This Is Your Brain on Sugar (Trust Us, It’s Not Pretty)

By: Deanna deBara
September 5, 2018

This Is Your Brain on Sugar (Trust Us, It’s Not Pretty)
  • Sugar — in all its forms — can wreak serious havoc on your brain, causing mental health issues, decreased cognitive function, and even dementia
  • Sugar acts like an addictive substance, lighting up the same areas of your brain as drugs like cocaine
  • Sugar can directly contribute to depression and increase anxiety
  • Too much sugar can create insulin resistance

Sugar — in all its different forms, from the naturally occurring sugars in fruit to high fructose corn syrup — can wreak all sorts of havoc on your brain. And that havoc runs the gamut from relatively minor (like causing your energy crash) to the seriously major (like contributing to dementia).

But why, exactly, is sugar so dangerous? What does it do the brain? And is there a better way to get the energy you need — without all the negative side effects to the brain?

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This is your brain on sugar

how sugar affects brainAll the cells in your body use glucose for energy. And because your brain is home to so many nerve cells, it ends up using the majority of glucose in your body for fuel — studies show the brain accounts for 60% of the body’s glucose utilization.

Your brain needs some glucose to function (Even those on the strictest keto diet get some glucose, or carbs, in their diet) — but on the typical American diet, it gets way more than it needs. The average American consumes 82 grams of added sugar per day — more than triple the World Health Organization’s recommendation of 25 grams per day.[1] And when it comes to sugar and the brain, more isn’t better.

Your brain is the control center for your body — and when there’s too much sugar in your system, it throws the control center out of whack. Too much sugar causes a cascade of negative side effects in your brain — and those negative side effects can affect everything from your mood to your diet to your energy levels.

Let’s take a look at some of the negative ways sugar impacts the brain:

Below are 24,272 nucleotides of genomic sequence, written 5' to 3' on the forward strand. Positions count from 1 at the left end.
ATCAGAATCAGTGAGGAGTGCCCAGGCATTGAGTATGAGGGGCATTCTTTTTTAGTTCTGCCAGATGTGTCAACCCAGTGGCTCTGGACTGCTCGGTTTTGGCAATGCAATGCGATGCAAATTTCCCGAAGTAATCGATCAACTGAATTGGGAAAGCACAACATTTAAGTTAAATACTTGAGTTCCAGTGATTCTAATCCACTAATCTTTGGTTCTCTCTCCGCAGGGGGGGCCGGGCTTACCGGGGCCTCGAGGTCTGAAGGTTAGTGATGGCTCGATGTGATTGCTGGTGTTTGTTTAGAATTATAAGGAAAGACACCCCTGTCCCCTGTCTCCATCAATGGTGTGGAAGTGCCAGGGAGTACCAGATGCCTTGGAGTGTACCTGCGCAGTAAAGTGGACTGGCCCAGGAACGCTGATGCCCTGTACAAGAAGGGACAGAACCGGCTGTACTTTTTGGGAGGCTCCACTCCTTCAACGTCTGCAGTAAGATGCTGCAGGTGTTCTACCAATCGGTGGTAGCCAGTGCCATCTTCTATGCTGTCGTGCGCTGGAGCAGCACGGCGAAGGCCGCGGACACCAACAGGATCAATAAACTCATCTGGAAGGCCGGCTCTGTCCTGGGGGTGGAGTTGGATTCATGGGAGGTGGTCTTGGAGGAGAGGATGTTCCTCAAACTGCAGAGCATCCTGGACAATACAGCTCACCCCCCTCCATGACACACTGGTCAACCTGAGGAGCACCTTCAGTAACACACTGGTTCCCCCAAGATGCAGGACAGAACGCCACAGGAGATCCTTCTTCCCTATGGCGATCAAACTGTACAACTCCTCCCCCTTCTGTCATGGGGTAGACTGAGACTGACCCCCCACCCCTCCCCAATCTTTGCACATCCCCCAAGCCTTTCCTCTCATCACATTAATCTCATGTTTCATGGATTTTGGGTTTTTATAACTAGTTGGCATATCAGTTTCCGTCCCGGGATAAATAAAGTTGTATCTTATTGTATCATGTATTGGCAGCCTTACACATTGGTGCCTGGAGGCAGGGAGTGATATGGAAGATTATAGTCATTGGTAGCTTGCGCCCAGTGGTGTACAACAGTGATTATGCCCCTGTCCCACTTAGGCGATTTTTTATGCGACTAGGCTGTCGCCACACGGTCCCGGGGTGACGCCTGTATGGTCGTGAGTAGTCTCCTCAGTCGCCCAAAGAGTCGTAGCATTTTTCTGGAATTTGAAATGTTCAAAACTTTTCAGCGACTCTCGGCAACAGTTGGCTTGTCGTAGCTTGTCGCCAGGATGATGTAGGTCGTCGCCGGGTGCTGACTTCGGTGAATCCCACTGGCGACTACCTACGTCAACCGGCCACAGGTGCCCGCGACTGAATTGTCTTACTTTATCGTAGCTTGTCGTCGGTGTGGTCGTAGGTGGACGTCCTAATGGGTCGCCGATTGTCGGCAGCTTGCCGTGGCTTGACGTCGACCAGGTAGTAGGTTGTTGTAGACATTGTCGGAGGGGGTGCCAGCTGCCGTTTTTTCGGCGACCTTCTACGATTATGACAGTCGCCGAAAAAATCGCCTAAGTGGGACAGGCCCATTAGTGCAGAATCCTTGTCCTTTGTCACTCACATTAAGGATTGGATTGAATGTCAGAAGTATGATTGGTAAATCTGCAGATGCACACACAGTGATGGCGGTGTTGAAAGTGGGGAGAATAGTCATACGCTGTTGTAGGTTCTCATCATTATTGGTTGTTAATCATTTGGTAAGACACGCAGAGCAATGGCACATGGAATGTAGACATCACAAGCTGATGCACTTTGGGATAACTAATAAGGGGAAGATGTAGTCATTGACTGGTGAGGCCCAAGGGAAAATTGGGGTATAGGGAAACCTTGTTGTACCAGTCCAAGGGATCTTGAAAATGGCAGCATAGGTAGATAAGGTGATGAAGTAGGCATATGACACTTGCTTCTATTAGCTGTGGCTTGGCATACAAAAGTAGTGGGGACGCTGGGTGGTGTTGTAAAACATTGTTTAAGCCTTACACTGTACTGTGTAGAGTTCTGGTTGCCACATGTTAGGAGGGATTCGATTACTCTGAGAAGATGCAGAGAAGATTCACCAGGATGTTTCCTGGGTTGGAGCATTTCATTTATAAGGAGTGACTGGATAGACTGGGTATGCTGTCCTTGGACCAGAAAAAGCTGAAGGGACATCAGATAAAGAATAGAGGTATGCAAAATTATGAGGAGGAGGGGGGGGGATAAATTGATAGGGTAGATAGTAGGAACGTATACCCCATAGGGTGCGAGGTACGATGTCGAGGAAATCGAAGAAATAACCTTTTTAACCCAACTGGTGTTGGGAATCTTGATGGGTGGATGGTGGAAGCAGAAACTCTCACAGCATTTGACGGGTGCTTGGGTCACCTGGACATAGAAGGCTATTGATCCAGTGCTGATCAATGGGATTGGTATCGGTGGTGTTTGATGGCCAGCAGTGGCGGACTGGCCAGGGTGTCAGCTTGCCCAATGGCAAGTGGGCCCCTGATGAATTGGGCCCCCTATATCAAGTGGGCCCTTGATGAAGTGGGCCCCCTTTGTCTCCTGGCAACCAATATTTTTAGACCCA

Sugar can cause addiction…

sugar and addictionEveryone knows you can easily get addicted to substances like heroin or cocaine — but turns out, sugar is just as addictive.

“The short-term reward circuitry in the brain that enhances dopamine production is directly enhanced by sugar consumption,” says neurologist David Perlmutter, MD, author of “Grain Brain.” “Consumption of sugar…stimulates specific areas of the brain that are linked to addiction. These areas are the same ones that light up on brain imaging studies when subjects are given cocaine.”

In a recent study, researchers used functional magnetic resonance imaging (fMRI) to study the changes in participants’ brains after consuming a meal of high-glycemic-index foods versus a meal with low-glycemic-index foods. Researchers found a significantly higher levels of activity in the areas of the brain responsible for reward and craving after the high-GI meal. They also found that participants who consumed a high-GI meal reported increased feelings of hunger.[2]

So in a nutshell: You eat sugar, you activate your brain’s reward center, and, as a result, you start craving more sugar. You’re hungry, so you go straight for more high-glycemic foods — and then you start the whole cycle over again. In other words, it’s a recipe for addiction.

…and symptoms of withdrawal

Just like any addiction, you’ll also go through withdrawal when you stop.

A 2002 study found that rats who were fed excessive amounts of sugar and then forced into “withdrawal” (either by withholding food or by treatment with naloxene, a drug that binds to the receptors in the brain’s reward system) experienced physical symptoms like teeth chattering, head shakes, and tremors.[3]

In addition to physical withdrawal symptoms, sugar withdrawal can also have side effects. Another study found that when put through a forced swim test, rats in sugar withdrawal were more likely to passively float than actively swim to escape, which indicated feelings of helplessness and depression.[4]